Yet analysis from international economic, climate change, and energy groups all reach the same conclusion: “Nuclear power is among the least attractive climate change policy options and is likely to remain so for the foreseeable [future],” says Dr. Mark Cooper, senior fellow for economic analysis at the Institute for Energy and the Environment at Vermont Law School, author of The Economic Failure of Nuclear Power and the Development of a Low-Carbon Electricity Future: Why Small Modular Reactors Are Part of the Problem, Not the Solution (PDF hereaudio summary here). “Worse still, pursuing nuclear power as a focal point of climate policy diverts economic resources and policy development from critically important efforts to accelerate the deployment of solutions that are much more attractive: less costly, less risky, [and] more environmentally benign.”

Here’s why he says SMR nuclear not only isn’t part of the renewable energy equation, it actually undermines it:

  • It won’t be cheaper. Like any significant technology leap SMR involves substantially more costs, from using more material per MW of capacity to establishing the infrastructure to design and build the reactors: up to $90 billion by 2020 to fund just two designs and assembly lines, he predicts. That’s three-quarters of the total projected investment in all electricity generation — and of course it’s far more than renewables’ slice of that pie. And the flip side of this coin is subsidies. For 60 years nuclear has been deeply reliant upon vastly more subsidies than renewables have received, and it’s still dependent upon them — except in the current scrutinous political climate many of the key ones for nuclear aren’t on the table, from liability insurances and waste management to decommissioning, water use, and loan guarantees.
  • The strategy is bad. The aggressive deployment strategy being proposed for dozens of SMRs near population centers is reminiscent of the ‘Great Bandwagon Market’ of the 1960s-1980s when utilities ordered hundreds of reactors and ultimately cancelled more than half of them. That was followed by the ‘nuclear renaissance’ in the 2000s but only 10 percent of those planned reactors are under construction. Now SMR is in the spotlight, five years on and still on the drawing boards, with key developers Westinghouse and Babcock & Wilcox reigning in their SMR efforts (partly blaming low-cost natural gas) as they struggle to find customers and major investors. “It is always possible that nuclear power’s fairy godmother will wave her magic wand over the technology and solve its economic, safety, and environmental problems,” mused Cooper in an e-mail exchange, “but there is nothing in the 50-year history of commercial nuclear power that suggest this is anything but a fairy tale.”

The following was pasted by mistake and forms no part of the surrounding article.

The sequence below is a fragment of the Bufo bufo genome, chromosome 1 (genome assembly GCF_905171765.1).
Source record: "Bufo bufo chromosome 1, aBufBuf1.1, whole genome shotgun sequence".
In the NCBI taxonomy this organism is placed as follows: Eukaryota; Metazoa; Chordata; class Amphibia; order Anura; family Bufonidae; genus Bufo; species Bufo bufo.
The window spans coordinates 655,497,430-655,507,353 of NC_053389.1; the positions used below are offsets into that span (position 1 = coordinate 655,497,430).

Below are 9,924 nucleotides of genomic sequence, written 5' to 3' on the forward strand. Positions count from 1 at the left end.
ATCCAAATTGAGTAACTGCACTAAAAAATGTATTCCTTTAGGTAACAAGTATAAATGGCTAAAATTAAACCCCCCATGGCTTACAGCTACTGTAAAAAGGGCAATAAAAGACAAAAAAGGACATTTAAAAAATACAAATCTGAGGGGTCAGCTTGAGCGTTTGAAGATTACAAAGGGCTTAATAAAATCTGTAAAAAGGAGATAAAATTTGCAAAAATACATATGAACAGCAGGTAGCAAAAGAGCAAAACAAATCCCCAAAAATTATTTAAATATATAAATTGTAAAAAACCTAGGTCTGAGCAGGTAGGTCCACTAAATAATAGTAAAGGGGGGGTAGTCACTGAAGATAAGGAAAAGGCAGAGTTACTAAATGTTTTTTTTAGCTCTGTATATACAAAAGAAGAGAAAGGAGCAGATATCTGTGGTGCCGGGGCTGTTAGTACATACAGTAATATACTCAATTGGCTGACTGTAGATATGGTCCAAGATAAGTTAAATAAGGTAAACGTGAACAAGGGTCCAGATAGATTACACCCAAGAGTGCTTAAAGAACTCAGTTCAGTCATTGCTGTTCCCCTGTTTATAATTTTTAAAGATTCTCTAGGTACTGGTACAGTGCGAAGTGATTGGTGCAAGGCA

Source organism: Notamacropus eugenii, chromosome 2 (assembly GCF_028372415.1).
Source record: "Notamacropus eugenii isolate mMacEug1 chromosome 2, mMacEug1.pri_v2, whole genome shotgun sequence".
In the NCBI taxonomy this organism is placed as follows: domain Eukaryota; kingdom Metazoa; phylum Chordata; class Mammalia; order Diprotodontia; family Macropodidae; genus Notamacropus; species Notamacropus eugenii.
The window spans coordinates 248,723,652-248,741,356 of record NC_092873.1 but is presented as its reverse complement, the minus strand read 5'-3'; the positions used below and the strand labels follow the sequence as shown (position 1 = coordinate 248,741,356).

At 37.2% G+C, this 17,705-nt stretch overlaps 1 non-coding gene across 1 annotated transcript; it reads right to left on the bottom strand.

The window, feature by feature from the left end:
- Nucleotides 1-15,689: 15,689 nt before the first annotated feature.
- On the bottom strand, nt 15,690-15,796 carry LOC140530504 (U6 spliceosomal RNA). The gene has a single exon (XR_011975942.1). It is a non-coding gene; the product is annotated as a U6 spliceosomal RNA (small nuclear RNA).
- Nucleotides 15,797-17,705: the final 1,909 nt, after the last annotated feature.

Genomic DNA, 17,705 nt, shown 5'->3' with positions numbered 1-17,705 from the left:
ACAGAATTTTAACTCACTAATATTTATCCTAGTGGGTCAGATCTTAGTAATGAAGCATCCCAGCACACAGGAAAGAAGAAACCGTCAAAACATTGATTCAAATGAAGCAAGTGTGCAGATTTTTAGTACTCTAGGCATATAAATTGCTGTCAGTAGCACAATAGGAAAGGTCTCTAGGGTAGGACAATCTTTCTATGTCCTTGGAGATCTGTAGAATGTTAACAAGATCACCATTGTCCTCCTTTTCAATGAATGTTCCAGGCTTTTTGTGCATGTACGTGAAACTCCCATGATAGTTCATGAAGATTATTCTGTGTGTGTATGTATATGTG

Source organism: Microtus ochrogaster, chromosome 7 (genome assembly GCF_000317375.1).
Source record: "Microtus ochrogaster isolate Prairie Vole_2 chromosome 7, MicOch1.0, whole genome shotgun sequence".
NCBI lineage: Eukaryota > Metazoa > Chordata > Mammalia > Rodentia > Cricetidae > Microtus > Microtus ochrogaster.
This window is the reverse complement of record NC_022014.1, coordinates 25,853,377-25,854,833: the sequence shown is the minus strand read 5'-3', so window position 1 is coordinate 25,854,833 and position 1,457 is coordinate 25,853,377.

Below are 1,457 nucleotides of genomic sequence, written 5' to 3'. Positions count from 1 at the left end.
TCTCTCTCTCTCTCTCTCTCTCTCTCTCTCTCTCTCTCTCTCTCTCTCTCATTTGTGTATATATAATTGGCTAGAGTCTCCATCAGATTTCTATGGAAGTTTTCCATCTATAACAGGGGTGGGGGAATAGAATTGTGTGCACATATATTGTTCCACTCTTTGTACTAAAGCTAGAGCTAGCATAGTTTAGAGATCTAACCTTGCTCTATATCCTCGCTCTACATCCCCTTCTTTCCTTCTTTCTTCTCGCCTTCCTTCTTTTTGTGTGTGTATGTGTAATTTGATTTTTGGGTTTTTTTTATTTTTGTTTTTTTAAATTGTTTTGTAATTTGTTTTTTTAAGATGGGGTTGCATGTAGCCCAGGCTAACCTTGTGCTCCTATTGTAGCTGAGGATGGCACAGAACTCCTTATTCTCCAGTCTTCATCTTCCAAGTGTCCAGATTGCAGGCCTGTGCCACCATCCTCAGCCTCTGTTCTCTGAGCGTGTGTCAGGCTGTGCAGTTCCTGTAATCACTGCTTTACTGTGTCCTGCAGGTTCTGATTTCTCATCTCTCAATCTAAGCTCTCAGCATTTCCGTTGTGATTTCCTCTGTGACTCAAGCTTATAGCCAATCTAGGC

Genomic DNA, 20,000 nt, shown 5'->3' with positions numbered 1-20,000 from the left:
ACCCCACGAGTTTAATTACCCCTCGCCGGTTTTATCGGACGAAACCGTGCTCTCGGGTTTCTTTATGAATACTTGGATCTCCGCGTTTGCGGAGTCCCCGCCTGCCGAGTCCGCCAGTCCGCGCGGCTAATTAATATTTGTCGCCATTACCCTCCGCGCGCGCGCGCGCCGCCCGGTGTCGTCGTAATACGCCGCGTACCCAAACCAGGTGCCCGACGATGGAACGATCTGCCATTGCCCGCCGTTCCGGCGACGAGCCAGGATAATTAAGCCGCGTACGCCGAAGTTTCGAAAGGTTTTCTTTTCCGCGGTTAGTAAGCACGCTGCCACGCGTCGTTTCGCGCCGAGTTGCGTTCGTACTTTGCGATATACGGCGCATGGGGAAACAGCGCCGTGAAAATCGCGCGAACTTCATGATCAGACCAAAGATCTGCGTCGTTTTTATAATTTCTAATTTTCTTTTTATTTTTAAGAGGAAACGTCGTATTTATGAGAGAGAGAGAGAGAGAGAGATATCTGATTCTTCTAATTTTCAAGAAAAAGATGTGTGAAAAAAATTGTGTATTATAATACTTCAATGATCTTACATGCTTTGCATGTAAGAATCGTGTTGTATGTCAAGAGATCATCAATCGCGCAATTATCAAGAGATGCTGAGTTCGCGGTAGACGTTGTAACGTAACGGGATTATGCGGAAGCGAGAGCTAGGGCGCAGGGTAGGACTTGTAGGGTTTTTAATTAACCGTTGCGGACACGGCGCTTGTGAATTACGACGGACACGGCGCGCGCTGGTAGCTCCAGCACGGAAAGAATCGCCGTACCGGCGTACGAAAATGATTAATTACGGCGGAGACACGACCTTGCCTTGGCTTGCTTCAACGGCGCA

• Safety is not first. Despite a raft of safety issues that SMR technologies have to overcome, proponents actually want pre-approvals, limited reviews, and reduced safety margins including staff and evacuation zones. With Fukushimastill in the headlines three years later, good luck getting policymakers and regulators to agree to de-emphasize safety — as long as we’re all reminded about it.
  • What’s best for the future? The trend toward a more decentralized energy delivery system is the opposite direction from the passive one-way 24/7 baseload delivery model of a nuclear reactor. “Any resource that is not flexible becomes a burden on the system, rather than a benefit to it,” said Cooper.